A few weeks ago, Mikel Arteta revealed to journalist Michael Calvin that he was a member of a coaching collective that meets online to cross-learn from each other’s experiences.
Featuring experienced heads from the NBA, NFL, rugby and beyond, it was described by Eddie Jones, head coach of England’s rugby union team, as being “like Alcoholics Anonymous – we all go in and share our problems and everyone tells you what they think. It’s fantastic.”
Jones, a prickly character with a ruthless streak and a fondness for picking fights with the media, has since spoken of his fondness for Arteta (“a super bright young coach”) and his admiration of Arsenal’s quick starts to matches, something he’s keen for his England side to replicate in the upcoming Autumn internationals.
Ahead of Arsenal’s match with FC Zurich, Arteta was pressed for more information about how he got involved.
“I was invited. I didn’t expect it and when I looked at the group and who was involved, I was extremely surprised because it’s people with so much experience, knowledge and different backgrounds.
“It’s fascinating, I really enjoy it, it’s really challenging, it’s inspiring and it helps us to think out of the box and to meet people that have been through incredible experiences.
“They are very willing to share everything that they do because it’s not a competition, it’s a different sport. That brings a different dimension at the level that you can share things.”
While he was reticent to go into detail about any specific details he’s borrowed from Eddie Jones, he was glowing in his appraisal of the Australian-born coach.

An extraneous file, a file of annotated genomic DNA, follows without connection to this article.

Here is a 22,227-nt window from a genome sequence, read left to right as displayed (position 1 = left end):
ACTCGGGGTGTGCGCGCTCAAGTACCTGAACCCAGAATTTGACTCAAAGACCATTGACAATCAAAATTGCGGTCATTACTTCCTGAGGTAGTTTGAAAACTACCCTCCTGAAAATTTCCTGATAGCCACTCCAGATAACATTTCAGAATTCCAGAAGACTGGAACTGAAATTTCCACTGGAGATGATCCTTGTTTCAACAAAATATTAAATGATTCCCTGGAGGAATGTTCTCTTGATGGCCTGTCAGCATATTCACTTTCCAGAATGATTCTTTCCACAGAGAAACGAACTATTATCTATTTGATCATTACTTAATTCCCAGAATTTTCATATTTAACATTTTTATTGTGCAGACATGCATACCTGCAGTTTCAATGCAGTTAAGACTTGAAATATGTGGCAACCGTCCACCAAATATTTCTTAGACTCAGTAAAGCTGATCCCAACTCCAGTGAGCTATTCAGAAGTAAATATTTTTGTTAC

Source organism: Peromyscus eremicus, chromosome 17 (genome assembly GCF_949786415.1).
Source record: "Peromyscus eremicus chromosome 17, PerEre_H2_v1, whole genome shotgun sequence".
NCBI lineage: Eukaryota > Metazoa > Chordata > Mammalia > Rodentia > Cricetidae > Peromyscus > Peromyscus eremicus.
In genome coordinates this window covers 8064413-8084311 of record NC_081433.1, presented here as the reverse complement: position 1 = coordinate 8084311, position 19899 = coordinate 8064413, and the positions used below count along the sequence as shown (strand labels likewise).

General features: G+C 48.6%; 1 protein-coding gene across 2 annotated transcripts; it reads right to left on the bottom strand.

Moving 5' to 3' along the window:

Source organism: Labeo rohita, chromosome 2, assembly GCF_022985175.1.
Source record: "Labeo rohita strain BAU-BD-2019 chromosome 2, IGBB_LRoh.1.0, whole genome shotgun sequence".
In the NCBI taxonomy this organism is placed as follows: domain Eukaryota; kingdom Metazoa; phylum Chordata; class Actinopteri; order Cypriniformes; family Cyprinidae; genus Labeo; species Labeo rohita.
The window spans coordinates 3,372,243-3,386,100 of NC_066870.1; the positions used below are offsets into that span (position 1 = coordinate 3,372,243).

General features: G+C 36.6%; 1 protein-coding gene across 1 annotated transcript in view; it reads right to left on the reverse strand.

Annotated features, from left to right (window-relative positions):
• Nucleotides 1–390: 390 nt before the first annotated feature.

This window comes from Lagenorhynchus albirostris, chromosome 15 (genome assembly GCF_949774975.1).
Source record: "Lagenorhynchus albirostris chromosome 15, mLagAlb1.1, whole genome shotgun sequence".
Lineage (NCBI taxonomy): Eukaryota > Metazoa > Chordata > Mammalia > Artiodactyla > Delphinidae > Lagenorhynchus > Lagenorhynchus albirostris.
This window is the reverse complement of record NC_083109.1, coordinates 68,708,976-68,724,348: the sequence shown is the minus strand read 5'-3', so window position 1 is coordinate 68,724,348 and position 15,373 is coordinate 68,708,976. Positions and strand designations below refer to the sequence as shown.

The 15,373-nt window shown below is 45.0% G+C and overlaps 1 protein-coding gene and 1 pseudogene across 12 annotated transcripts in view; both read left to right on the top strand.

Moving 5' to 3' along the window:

“A lot of things but I don’t want to share them. Eddie…his detail, his approach to everything, how he wants to gain advantages and get information from everybody, how meticulous he is, how competitive he is, it’s incredible, especially with the trajectory that he had, the experiences he had to adapt to other cultures, other environments, it’s just great to have people and connections like that in sport.”
Pressed further on what football can learn from rugby, he continued: “There are movements, there are patterns, things within the culture of a rugby team, the culture of a national team, how they have shifted from the way they used to coach 20 years ago and how they coach today and how that shift has come across, how they learn from experiences, how they learn about defeat, about coaching staff, how to build connections between departments and coaches, it’s a lot of things.”
All sounds very interesting. Here’s hoping the Arsenal boys aren’t forced to bond over pints of each other’s piss…we can’t be taking the egg-chasing stuff too far.